Story Behind The Song – “It Is Well With My Soul”

“Rejoice always, pray without ceasing, give thanks in all circumstances; for this is the will of God in Christ Jesus for you.”  I Thessalonians 5:16-18

It’s easy to be thankful when things in life are going well.  But when struggles invade our lives or tragedy strikes out of the blue, being thankful is most likely not our first response.

When my husband, Bill, was diagnosed with Non-Hodgkins Lymphoma in 2001, I was anything but thankful.  In fact I was down right angry with God.  Life was going well and we had so many plans for the future.  Now the future held a huge question mark.  This was cancer, and there was no cure.  There were only “best” and “worst” case scenarios.  He came home after spending eleven days in the hospital recovering from surgery.  Four days later, 9-11 happened. Our lives were being invaded by cancer.  Our country was being attacked by terrorists.  That night our church held a special service to pray for our country, and my husband and I sat in that service and cried because the future seemed so uncertain.  We prayed, asking God to show us His plan, to give us peace amidst all the chaos, and to help us trust in Him.


“It Is Well With My Soul” was written in 1873 by Horatio G. Spafford.  Horatio was born October 20, 1828 in New York.  He grew up to became a very successful lawyer and business man in Chicago, and was heavily invested in real estate.  He had a wonderful wife, Anna, and 5 children – 1 boy and 4 girls.  in 1871, at the height of his professional career, Horatio and Anna’s little boy died from pneumonia.  Later that same year, the Great Chicago Fire destroyed almost all of Horatio’s real estate investments.

In 1873, Horatio and his family planned a much needed vacation to Europe.  Horatio’s good friends Dwight L. Moody and Ira Sankey were conducting an evangelistic tour in Great Britain and Horatio planned to help them while his family was visiting there.  Although he had planned to travel with his family, some unexpected business came up and Horatio had to stay behind in Chicago.  He sent his wife and four girls — ages 11, 9, 7 and 2 — on ahead.  Horatio would take another ship as soon as possible, and join them in Europe.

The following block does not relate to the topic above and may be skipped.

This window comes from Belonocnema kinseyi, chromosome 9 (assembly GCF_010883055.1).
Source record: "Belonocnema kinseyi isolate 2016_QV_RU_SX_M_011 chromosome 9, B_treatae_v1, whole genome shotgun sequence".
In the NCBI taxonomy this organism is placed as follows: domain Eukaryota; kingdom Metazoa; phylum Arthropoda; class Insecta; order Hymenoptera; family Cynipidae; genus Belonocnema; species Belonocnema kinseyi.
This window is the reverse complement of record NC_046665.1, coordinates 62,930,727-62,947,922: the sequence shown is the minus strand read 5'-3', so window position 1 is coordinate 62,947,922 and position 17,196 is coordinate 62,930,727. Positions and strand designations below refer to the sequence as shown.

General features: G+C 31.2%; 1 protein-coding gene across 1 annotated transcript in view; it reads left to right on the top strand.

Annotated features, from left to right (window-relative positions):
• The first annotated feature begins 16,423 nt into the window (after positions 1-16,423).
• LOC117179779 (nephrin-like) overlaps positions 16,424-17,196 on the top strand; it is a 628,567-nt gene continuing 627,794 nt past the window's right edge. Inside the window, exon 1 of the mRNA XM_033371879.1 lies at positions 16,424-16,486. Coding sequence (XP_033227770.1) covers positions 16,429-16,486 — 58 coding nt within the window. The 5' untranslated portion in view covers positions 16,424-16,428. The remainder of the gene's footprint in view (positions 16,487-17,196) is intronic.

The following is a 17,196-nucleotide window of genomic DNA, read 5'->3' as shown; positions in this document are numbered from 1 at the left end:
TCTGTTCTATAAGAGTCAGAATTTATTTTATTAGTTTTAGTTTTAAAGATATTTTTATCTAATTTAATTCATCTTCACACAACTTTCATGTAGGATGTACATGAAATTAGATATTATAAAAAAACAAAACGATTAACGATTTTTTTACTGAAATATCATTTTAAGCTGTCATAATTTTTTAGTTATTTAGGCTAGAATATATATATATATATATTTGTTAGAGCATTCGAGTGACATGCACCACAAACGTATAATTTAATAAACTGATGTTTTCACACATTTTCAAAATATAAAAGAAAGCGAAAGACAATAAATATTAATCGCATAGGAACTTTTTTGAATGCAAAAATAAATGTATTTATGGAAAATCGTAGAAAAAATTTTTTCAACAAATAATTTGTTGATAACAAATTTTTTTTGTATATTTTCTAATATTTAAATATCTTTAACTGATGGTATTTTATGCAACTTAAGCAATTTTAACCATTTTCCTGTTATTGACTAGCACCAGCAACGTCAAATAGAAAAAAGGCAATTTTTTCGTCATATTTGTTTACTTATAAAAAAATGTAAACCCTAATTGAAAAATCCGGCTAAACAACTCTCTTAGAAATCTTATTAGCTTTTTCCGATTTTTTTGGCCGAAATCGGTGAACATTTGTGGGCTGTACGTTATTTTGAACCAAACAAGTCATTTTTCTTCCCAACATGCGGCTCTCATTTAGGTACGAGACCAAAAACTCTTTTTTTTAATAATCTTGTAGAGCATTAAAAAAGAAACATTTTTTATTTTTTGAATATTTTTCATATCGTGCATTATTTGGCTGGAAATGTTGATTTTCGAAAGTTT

A few days into their crossing of the Atlantic, their ship, the Ville du Harve, collided with an iron-hulled Scottish ship, the Loch Earn.  The Ville du Harve sank within 12 minutes, taking with it 226 of the passengers, including the 4 Spafford children – Tanetta, Bessie, Margaret Lee, and Annie.  Anna Spafford cabled her husband, “Saved alone.  What shall I do?”

Horatio wanted to join his grieving wife Anna as soon as possible, so he booked passage on the next available ship.  While sailing across the Atlantic, the ship’s captain summoned Horatio to the bridge, and informed him that the ship was passing over the very spot where his children had perished.  It is recorded that while alone in his cabin that night, Horatio wrote the words to this now famous hymn.

When peace, like a river, attendeth my way,
When sorrows like sea billows roll;
Whatever my lot, thou hast taught me to say,
It is well, it is well with my soul.

Though Satan should buffet, though trials should come,
Let this blest assurance control,
That Christ has regarded my helpless estate,
And hath shed His own blood for my soul.

My sin, oh, the bliss of this glorious thought!
My sin, not in part but the whole,
Is nailed to the cross, and I bear it no more,
Praise the Lord, praise the Lord, O my soul!

And, Lord, haste the day when my faith shall be sight,
The clouds be rolled back as a scroll;
The trump shall resound, and the Lord shall descend,
Even so, it is well with my soul.

It is well with my soul,
it is well, it is well with my soul.

Horatio and Anna returned to Chicago.  They had 3 more children, Horatio II, Bertha and Grace.  Horatio II died at four years old of scarlet fever.  Shortly after Grace was born the family of four moved to Jerusalem and set up a children’s home.  Horatio Spafford died in Jerusalem from malaria on October 16, 1888, 4 days short of his 60th birthday.


Fourteen years have passed since Bill was diagnosed with cancer. He endured a 6-month round of chemo in 2006, and since that time he has been in remission. I still remember the night that we cried and we prayed, and we gave all our anger and hurt to God. That was the turning point.  That was when Horatio’s words rang true in my life; “Whatever my lot, Thou hast taught me to say, It is well, it is well with my soul.”

If you’re struggling with something …. if you’re angry at God or you’re asking Him why ….. stop.  Stop fighting Him.  Give the problem to God and let HIM handle it, and He will give you peace.

Philippians 4:6-7: “The Lord is at hand; do not be anxious about anything, but in everything by prayer and supplication with thanksgiving let your requests be made known to God. And the peace of God, which surpasses all understanding, will guard your hearts and your minds in Christ Jesus.”

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